The Tea Spot describes this tea as having notes of “smoky pine, orchid, crushed apple.”  I was very intrigued. Brewed, the keemun has a much sweeter taste alongside the damp earth tones, which must be the “crushed apple” flavors coming through.  The earthiness is not as strong or overwhelming as sour pu erh tea, but more lush, like wet leaves or freshly-turned soil.  There is a touch of the “orchid” floral notes in the scent of the tea, but I don’t notice it as much in the taste.

The more I drink the tea, the more a toasty, almost-caramel aftertaste starts to appear.  And despite all my talk of savory, masculine flavors, there is a hint of a brighter note, more reminiscent of breakfast teas, with a lighter, almost lemony tone.

There is a lot going on in this tea, and lots of details to savor and enjoy.  For mornings when you want to feel sophisticated and expand your tea palette, you can’t go wrong with Keemun from the Tea Spot.


Here’s the scoop!

Leaf Type: Black
Where to Buy: The Tea Spot
Description: A splendor of toasty flavor and aroma! The most refined and perhaps the most well-known of Chinese black teas, this Keemun is handpicked in Anhui Province. This tea has an indescribable flavor, with the most delicate hints of smoky pine, orchid, crushed apple and a rich, sweet body.

Learn even more about this tea and tea company here!

Nonpareil Anxi Qing Yiang Tie Guan Yin Oolong Tea by Teavivre . . . . .

I steeped about half the sample packet (or a little over half) in about 10 ounces of water at 212 degrees for about 6 minutes.

It smells indisputably delicious as it starts to brew. Buttery, creamy, smooth, and rich. Also a tiny bit seaweedy/vegetal/grassy, but that’s subsumed by the butteriness.

The packet says to brew 4-10 minutes, which means it’s probably great for resteeping since you only need to steep it about 5-6 minutes in my experience (and with a little less water it would be less). So if you’re in the mood to re-steep, this might be a good choice for you. (As opposed to when you’re on the road or something and resteeping isn’t convenient.)

I started out using a tea ball to contain the leaves, but after a couple of minutes it became clear that wasn’t going to work out because they were just expanding too much so I let them out. Next time I’d just put them directly in the water or use a brew basket. That way I’d be able to watch them unroll too, which is always fun.

After steeping, I ended up with a nice light yellowish-green liquid (hard to say the exact shade though because I was using a green mug). It smells the tiniest bit flowery in addition to the buttery flavor.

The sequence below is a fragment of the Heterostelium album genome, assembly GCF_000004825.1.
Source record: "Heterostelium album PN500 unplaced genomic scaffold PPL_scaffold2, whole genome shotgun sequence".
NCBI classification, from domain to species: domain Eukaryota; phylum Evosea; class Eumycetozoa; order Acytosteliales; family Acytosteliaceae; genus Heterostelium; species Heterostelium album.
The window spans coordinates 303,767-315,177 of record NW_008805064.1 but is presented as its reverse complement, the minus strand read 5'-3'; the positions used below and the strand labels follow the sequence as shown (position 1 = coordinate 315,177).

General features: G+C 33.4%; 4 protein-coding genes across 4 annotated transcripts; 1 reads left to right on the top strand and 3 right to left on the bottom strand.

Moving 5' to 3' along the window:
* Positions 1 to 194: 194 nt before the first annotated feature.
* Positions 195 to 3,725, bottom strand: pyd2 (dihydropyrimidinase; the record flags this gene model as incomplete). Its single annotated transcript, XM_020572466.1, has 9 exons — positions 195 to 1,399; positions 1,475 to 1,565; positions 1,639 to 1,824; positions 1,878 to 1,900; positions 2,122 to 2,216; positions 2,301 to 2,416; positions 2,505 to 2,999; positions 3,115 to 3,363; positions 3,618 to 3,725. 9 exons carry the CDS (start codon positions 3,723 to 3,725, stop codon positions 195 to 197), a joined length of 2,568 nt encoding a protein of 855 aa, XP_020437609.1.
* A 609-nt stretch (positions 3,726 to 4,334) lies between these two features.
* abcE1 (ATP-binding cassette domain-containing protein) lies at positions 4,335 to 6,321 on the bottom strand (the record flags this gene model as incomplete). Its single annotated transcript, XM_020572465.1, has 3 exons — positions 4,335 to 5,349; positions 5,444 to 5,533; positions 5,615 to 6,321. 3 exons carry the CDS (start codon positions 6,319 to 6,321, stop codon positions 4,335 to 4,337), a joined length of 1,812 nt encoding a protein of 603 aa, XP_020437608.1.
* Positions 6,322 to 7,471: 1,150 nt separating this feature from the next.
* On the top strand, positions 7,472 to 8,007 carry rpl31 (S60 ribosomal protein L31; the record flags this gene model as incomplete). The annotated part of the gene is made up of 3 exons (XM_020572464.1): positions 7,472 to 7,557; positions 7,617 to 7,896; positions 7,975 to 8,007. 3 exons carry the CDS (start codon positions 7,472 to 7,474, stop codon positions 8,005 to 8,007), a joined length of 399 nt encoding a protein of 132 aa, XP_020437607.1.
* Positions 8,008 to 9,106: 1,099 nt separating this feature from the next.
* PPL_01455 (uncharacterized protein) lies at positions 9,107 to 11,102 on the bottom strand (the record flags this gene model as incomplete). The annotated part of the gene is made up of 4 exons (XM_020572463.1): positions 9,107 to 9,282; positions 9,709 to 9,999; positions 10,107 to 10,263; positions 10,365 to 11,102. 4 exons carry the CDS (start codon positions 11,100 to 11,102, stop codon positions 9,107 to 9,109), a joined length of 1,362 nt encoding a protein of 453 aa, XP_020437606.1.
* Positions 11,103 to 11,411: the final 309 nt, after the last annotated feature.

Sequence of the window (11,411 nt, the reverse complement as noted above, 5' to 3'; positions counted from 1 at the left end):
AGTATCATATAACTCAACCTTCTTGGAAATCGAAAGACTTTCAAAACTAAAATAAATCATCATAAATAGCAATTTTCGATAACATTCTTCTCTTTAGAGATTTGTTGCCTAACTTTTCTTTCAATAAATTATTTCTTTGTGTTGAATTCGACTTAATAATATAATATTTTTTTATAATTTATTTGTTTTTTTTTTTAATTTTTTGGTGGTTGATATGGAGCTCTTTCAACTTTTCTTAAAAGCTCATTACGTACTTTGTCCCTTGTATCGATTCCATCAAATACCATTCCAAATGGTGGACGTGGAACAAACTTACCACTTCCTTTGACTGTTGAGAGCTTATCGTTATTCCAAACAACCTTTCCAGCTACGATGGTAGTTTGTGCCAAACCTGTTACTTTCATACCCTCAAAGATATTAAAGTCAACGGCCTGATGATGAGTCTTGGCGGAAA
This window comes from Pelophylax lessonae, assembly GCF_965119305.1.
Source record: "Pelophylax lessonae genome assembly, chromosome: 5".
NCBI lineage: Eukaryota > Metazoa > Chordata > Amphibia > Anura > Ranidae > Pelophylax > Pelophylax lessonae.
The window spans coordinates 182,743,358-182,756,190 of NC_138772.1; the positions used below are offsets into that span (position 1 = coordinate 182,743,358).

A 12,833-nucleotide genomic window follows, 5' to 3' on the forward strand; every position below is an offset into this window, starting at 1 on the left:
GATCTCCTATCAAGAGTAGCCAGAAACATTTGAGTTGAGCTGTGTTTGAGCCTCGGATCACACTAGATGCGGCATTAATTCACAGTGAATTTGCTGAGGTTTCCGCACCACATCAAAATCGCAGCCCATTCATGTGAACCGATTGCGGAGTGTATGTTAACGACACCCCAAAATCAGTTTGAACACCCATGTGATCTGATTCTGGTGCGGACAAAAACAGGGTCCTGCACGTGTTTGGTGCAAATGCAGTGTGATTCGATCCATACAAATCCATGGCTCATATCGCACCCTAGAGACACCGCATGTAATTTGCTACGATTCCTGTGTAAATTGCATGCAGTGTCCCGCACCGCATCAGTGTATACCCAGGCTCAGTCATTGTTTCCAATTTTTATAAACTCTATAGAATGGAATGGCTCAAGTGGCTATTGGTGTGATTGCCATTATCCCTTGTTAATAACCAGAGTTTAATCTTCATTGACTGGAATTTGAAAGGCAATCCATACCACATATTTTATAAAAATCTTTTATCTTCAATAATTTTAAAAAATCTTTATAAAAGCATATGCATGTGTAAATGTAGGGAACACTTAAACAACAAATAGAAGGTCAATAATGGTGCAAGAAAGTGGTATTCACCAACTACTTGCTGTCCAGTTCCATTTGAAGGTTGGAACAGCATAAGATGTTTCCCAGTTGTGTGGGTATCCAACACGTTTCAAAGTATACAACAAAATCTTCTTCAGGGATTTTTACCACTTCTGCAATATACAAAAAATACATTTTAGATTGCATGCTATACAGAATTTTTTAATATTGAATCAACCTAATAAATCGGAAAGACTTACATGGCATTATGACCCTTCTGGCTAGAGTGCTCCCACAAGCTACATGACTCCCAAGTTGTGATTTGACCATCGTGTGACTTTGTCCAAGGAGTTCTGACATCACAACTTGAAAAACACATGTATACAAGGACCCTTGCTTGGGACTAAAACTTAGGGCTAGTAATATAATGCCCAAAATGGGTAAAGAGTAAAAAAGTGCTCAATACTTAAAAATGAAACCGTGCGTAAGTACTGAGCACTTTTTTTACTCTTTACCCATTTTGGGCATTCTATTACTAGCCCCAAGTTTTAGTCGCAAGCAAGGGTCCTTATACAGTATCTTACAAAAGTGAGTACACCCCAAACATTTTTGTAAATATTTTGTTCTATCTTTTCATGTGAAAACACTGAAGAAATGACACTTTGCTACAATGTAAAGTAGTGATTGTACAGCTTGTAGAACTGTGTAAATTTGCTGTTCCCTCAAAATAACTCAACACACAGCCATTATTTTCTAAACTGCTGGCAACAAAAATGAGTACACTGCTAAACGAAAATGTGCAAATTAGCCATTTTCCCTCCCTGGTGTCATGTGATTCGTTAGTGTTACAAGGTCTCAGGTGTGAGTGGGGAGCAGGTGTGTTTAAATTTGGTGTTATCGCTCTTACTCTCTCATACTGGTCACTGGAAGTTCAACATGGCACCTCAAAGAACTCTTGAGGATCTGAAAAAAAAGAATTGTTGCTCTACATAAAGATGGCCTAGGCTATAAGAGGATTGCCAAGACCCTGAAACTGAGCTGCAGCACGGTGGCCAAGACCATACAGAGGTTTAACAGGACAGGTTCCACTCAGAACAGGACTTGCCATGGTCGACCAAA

The combo of green and creamy flavors reminds me a bit of matcha actually, although it’s gentler here and less vegetal in flavor. This is a very well-rounded flavor profile, with the bright, floral, and creamy notes complementing each other in a balanced and enjoyable fashion. Each sip is amazing. The floral bit catches your nose as you go to take a sip; the creaminess is there the whole time, and you taste the green/vegetal bit during the sip, and afterwards there’s even a slightly sweet aftertaste. And I don’t even prefer unroasted oolongs as a rule, so I’m extremely impressed with this tea and how much I enjoyed it! Teavivre has done an amazing job with this one as usual!


Here’s the scoop!

Leaf Type:  Oolong
Where to Buy:  Teavivre
Description

This tea is no longer available but click below for teas that are available.

Learn even more about this tea and tea company here!

Golden Monkey from Tea N Joy. . . .

Today’s tea sample is from a company called Tea N Joy. I’ve never tried teas from this tea company before, so I’m excited to see how it goes! This should be fun!
So I steeped this tea for around 2.5 minutes, using a heaping 1/2 tbsp and 10 oz of near-boiling water. It started to give off a nice malty smell right away.
I should describe the tea leaves, too; they’re big, well-defined, long twisty thin leaves with gold tips! Wonderful. They look very high-quality. I love it when my tea has entire tea leaves in it, especially when they’re this beautiful! According to Tea ‘N Joy’s website, it’s because only the very tip of each growing sprig is used in this tea; only the bud and one adjacent leaf.
As the tea steeps, it gains a rich, full fragrance with a slight edge to it and lovely chocolate notes.The tea liquid itself is a darkish copper-amber color.
First sip: Sweet, malty, and pleasant. In fact, it’s so sweet that I’d say it almost has a honey-like flavor. And, as the fragrance implied, it also has strong cocoa notes, not just while steeping but also while sipping.

 

Tea ‘N Joy’s website claims that this is a super-high-quality tea, and I tend to totally agree with that assessment. In fact, I’m tempted to place an order right now just so I can continue enjoying a premium-quality cup of this tea on a regular basis. <3

 


Here’s the scoop!

Leaf Type:  Black
Where to Buy:  Tea N Joy
Description

Golden Monkey Tea is hand-processed each spring with a careful plucking of only one leaf and one bud. It is among the finest Chinese Black Teas available today. A rich, full-bodied Tea. The name comes from its unique appearance: the leaves resemble monkey claws. Sweet and very ‘nosy’ with the aromas of: savory roasted apples, cocoa and spice notes that linger as you sip. Rich, coating texture and very smooth, soft mouth-feel. Delicate, almost indistinguishable astringency.

Learn even more about this tea and tea company here!